Upcoming Writer’s Retreat
Last spring when Vermont Studios Center wrote to say they were awarding me a Writer’s Grant to come to Johnson, VT for a month-long writer’s retreat, I hopped around my kitchen yelling for joy like a rabbit who’d won the Carrot Sweepstakes. February, 2011, the month I would go, was far enough away to feel like a trip to Never-Never Land.
Now it’s only three weeks until I load up Big Blue (an aging but faithful mini-van left over from carpool days) for the trek North. Very far north, practically in Canada.
I hope Big Blue’s tires can handle the snow and ice. But I also hope there’s lots of snow so I can cross-country ski. After I’ve done my writing for the day, of course. Or at night, when the moon is full and I’d only be sleeping anyway.
Two days ago I created a packing list and ever since have been frantic. You might think this has something to do with the anxiety created by contemplating a whole month of doing nothing but writing, facing off, just me and my first draft. Heavens, no. Don’t be silly.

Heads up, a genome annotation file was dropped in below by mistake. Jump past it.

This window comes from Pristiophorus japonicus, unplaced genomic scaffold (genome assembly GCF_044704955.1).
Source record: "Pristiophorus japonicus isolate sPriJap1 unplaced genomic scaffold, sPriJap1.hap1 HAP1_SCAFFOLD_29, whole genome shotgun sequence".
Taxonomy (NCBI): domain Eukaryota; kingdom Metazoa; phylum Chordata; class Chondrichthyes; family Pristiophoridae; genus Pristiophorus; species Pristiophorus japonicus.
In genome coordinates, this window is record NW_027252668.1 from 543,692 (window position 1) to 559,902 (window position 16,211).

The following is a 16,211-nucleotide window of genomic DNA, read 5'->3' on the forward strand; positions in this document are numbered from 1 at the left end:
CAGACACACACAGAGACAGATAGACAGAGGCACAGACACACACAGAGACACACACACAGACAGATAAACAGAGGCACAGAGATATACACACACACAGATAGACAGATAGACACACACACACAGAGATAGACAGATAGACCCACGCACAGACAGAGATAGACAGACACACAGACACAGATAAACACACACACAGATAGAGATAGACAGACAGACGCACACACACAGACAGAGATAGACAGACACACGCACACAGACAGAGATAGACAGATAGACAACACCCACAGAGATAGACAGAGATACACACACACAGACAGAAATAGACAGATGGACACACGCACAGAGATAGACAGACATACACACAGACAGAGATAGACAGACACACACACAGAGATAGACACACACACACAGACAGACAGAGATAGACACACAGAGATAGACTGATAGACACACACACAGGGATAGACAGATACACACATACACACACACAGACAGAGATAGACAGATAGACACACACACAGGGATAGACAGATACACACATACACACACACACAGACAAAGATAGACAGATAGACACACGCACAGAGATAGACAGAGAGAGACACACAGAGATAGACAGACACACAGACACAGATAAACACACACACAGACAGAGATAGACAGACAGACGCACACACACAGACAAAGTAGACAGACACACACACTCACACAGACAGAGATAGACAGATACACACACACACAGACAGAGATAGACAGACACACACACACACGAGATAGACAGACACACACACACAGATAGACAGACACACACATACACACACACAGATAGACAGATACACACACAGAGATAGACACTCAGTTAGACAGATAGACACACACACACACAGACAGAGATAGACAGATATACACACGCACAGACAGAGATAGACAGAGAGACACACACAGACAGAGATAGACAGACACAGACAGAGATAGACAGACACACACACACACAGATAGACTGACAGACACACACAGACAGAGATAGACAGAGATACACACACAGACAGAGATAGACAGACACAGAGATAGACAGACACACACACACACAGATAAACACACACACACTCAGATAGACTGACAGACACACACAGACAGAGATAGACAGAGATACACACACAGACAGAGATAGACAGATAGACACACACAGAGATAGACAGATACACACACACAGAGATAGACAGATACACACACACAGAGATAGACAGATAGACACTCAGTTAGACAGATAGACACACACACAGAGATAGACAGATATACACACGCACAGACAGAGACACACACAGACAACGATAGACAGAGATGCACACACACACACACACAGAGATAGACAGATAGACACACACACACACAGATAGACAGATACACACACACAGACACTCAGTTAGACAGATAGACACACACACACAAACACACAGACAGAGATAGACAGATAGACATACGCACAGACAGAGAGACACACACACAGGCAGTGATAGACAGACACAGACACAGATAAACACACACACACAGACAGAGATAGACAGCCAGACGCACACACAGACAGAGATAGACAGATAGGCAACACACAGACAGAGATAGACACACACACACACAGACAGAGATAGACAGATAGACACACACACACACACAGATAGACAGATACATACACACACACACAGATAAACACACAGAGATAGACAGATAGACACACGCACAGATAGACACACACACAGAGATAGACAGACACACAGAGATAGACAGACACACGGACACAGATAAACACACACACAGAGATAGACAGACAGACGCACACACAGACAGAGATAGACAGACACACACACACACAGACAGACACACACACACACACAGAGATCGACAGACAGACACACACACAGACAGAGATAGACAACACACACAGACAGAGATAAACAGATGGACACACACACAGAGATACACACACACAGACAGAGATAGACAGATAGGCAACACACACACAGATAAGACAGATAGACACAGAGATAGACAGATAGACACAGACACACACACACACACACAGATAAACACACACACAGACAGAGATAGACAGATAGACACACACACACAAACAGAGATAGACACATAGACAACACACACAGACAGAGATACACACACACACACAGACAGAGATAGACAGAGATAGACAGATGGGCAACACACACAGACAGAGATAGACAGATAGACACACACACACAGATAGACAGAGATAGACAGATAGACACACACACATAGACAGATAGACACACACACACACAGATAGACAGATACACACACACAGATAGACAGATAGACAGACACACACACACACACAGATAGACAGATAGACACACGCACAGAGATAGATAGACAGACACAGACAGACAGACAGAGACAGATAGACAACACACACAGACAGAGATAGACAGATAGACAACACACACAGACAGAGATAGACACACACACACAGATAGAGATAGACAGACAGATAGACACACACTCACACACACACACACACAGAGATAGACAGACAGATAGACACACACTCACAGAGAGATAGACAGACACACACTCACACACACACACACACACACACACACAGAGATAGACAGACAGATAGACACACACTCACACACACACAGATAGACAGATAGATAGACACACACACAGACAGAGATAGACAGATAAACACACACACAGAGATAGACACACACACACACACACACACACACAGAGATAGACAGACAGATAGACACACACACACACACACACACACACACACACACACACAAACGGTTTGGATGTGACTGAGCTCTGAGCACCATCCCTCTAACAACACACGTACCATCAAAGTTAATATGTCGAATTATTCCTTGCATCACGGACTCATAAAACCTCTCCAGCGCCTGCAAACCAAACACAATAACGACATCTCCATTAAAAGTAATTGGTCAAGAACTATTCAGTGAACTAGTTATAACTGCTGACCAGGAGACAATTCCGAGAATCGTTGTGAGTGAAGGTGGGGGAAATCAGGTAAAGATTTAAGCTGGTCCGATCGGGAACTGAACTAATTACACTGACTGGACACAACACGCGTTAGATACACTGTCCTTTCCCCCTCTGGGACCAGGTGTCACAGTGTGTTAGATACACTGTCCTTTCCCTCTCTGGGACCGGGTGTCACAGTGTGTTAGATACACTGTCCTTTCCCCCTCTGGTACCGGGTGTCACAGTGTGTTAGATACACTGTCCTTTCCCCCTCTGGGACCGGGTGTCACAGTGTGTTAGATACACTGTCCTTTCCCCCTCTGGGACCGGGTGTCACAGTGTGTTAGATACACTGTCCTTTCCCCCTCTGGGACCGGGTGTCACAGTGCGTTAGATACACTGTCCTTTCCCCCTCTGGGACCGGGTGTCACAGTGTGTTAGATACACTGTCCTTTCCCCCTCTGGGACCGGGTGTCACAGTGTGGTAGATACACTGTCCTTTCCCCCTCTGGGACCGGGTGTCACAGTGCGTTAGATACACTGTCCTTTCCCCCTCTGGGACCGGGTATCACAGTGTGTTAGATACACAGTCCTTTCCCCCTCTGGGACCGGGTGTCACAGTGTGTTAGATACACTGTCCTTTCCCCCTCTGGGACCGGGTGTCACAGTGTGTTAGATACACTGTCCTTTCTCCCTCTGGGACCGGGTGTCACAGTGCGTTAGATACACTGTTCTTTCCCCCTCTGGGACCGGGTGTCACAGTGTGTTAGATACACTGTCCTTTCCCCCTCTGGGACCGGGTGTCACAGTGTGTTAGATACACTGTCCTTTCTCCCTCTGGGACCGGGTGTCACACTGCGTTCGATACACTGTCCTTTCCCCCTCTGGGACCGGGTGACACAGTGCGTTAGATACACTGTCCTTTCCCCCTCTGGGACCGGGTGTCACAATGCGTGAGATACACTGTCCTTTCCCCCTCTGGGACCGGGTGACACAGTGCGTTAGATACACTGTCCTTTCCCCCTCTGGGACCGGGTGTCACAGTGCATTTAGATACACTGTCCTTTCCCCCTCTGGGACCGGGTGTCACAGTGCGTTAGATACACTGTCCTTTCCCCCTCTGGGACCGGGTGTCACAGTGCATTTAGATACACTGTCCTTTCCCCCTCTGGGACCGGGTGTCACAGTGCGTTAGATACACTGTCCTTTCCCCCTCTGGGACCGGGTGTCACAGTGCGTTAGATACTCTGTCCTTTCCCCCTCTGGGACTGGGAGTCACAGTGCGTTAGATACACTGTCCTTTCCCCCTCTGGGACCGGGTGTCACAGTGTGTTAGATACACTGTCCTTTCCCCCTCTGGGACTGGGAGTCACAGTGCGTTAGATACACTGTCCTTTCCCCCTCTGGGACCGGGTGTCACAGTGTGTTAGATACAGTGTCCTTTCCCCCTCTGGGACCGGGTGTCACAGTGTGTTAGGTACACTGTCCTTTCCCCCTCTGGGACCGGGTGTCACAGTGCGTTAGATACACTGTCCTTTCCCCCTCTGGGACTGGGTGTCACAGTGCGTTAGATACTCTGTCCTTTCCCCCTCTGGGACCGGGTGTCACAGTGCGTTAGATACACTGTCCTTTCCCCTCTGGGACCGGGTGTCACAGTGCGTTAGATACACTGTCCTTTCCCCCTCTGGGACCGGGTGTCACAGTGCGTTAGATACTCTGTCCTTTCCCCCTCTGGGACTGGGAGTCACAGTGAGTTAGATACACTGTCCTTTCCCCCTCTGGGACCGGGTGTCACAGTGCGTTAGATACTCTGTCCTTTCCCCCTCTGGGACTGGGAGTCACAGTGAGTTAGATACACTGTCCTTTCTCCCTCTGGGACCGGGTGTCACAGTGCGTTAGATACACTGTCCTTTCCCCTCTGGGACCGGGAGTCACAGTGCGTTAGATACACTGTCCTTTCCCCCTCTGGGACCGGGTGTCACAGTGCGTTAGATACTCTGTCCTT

I intend to have my whole manuscript—all 1,057 pages—pasted into large artist’s sketch books, an idea offered by Allan Hunter, author and memoir professor extraordinaire, before I go. This creates a lot of white space around each page so one can write notes, additions, suggestions without feeling constrained. I think of the resulting pile of black-covered books as my block of Carrera marble, the raw material from which I shall carve out my first book.
It’s a great idea. I just have to make sure that I’ve got the most recent version of a chapter printed out to paste in and that, since I’ve gotten great feedback on sections of or whole chapters over the years from my writers’ groups, that those are collated and incorporated as well.
I admit I get a little hyper when I think of this seemingly endless and painstaking task. But if I don’t paste the pages into the black books, what’s my ordering system? A wheel barrel?
What I Hope to Accomplish
My goal for the retreat is to figure out what this first book is really about. You might have guessed, from the length of the first draft, that I’ve had conflicting ideas about this rather basic concept. In fact, I think there are three different books I could write from this truck-load of pages.
I’ve taken a break from writing since November 10 when I wrote the final sentence and gleefully typed at the bottom of the page, “THE END.” I’ve been hoping that I’d gain much-needed distance from the book so that my editing eyes, come February 1, will be fresh and laser-precise.
If any of you out there have words of advice to offer, please comment below. Meantime, I’ll go back to dashing from task to task as if I were actually packing.